Protein folding is a non-random process, and there are ‘best practices’ in how to structure a given protein sequence to achieve a desired structural motif. Evolution has learned these optima and uses them repeatedly, and because they appear frequently, they can be learned. More generally, the set of proteins that exist in the dataset were only able to be sequenced in the first place because they are evolutionary successful. So there is also latent information about the types of sequences and structures that are biologically optimal in the protein sequence dataset.
This principle of latent optimality was exploited by researchers who used Meta’s ESM protein models to improve the properties of monoclonal antibodies that were already highly optimised4. The researchers took antibodies already in clinical use — like Regeneron’s COVID antibody — and ran their sequences through the ESM model, tasking the model with predicting where the true amino acid sequence of the antibodies differed most from the model’s predictions. Then, the researchers selectively replaced the amino acids at those divergent sites with the model’s predictions. These substitutions markedly improved the binding affinity, thermostability, and in vitro potency of the antibodies, without a noticeable increase in off-target binding — all without feeding ESM any information but the protein sequence.
This suggests that because samples in datasets have themselves undergone a selection process, as long as we are confident that the selection process is producing outcomes we care about (which we can be reasonably certain of in biology), we can use the statistical properties of those datasets as a sort of optimisation function in themselves. Exploration followed by AI-informed selective regression, or annealing, may be a valuable general approach to optimise new designs generally5.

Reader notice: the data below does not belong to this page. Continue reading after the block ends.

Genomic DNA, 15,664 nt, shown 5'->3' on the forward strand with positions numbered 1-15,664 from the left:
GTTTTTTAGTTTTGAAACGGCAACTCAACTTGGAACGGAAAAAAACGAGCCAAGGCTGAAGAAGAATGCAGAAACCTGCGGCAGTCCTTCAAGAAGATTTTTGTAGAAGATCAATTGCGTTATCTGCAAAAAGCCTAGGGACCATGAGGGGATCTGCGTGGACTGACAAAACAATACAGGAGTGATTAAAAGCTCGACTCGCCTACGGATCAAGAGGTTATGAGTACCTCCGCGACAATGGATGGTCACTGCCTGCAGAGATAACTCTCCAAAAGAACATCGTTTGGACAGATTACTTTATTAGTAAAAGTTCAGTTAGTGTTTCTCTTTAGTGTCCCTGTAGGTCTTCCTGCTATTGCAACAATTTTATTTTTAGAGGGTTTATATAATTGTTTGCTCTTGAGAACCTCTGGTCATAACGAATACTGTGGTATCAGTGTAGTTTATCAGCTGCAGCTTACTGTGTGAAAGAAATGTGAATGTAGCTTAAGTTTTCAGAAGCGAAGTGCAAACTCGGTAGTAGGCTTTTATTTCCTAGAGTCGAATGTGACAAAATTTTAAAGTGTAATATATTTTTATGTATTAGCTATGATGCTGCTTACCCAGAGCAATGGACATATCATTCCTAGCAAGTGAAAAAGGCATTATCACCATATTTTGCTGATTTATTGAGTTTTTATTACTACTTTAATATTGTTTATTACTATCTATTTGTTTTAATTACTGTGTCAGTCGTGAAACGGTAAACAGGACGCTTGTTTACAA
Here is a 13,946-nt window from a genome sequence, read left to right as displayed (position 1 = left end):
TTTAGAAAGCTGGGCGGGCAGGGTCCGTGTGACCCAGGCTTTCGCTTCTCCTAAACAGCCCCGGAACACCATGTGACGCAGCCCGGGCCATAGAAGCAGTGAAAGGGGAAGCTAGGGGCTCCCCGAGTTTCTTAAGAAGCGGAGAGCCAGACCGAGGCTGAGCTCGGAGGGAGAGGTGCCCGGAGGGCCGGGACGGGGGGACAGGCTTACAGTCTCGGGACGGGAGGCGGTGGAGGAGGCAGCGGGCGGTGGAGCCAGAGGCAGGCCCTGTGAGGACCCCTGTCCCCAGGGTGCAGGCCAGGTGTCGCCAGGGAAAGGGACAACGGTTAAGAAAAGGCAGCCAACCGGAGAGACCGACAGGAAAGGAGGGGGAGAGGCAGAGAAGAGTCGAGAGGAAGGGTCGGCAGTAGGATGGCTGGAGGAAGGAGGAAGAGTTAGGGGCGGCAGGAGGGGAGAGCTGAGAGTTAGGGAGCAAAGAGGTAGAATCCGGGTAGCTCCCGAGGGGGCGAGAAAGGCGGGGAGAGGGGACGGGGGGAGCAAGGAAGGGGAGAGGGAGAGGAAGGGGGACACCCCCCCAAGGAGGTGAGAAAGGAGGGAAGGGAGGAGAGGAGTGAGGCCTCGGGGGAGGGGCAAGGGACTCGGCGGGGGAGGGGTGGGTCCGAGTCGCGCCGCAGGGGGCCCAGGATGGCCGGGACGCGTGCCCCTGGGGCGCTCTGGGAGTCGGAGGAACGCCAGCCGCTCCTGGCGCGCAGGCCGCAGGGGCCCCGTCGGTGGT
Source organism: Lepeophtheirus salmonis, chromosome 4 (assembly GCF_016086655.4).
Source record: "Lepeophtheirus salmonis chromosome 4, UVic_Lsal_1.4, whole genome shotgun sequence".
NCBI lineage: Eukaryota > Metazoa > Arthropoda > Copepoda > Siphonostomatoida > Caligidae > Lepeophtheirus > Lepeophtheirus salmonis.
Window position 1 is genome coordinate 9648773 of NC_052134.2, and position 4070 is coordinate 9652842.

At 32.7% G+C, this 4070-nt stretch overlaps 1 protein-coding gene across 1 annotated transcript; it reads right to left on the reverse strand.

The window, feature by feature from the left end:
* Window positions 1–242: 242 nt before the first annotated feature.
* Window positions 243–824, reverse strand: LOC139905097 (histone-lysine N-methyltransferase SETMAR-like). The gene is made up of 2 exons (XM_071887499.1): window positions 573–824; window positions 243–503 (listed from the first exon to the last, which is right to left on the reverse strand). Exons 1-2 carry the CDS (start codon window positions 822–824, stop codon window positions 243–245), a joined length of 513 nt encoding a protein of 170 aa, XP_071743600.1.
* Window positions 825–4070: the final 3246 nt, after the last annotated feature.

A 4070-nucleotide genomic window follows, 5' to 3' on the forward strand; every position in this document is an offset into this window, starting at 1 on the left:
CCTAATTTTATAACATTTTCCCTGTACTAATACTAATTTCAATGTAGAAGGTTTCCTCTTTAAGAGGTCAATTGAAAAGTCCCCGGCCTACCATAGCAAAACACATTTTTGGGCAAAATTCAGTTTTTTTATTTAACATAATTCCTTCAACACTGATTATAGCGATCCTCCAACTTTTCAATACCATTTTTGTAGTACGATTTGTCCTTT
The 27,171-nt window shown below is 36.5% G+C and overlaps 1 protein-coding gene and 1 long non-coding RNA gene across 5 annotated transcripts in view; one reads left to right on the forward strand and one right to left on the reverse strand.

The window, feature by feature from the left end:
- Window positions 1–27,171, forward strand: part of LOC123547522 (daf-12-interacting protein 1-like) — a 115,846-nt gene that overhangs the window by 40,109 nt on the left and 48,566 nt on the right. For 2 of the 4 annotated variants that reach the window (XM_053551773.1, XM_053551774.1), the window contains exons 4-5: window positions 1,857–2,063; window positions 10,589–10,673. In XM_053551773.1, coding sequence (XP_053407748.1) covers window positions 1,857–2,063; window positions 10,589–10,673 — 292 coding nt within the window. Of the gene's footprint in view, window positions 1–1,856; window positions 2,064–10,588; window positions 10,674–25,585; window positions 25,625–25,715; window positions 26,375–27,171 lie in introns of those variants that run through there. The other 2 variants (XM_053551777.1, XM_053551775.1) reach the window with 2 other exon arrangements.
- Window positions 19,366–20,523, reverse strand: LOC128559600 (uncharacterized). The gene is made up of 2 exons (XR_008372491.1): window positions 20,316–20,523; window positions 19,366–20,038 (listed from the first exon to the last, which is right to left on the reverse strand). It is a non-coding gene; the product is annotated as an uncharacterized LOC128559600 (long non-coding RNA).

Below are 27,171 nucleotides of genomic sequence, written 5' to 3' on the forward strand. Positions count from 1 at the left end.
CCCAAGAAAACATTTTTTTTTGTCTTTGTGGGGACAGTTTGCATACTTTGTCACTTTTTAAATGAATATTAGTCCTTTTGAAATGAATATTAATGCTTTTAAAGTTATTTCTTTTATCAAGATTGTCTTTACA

One of the challenges of applying machine learning in medicine has historically been that it’s not clear what optimisation function to use. I’ve previously argued that a way around that may be to collect all sorts of data on parameters of biological systems — a detailed description of states — and then use that as an objective function. The evidence from the antibody optimisation experiments using ESM are perhaps a small piece of support in favour of that approach. Biological systems have already undergone billions of years of selection and optimisation — we may as well make use of that latent information.
Thanks to Adam Green and David Yang for giving me the idea for this post
Homeostasis is a manifestation of this drive to return to optimal states ↩
Jeffrey Chan pointed out that to me on Twitter that I had originally neglected to mention that while the language model portion of ESMfold doesn’t use structure data, ESMfold’s “folding head” is trained on structure data including PDB and 12 million AlphaFold2 predicted structures. The folding head is fed sequence data and the ESM language model’s internal representations of the protein structure as input and outputs the structural predictions (3D coordinates) ↩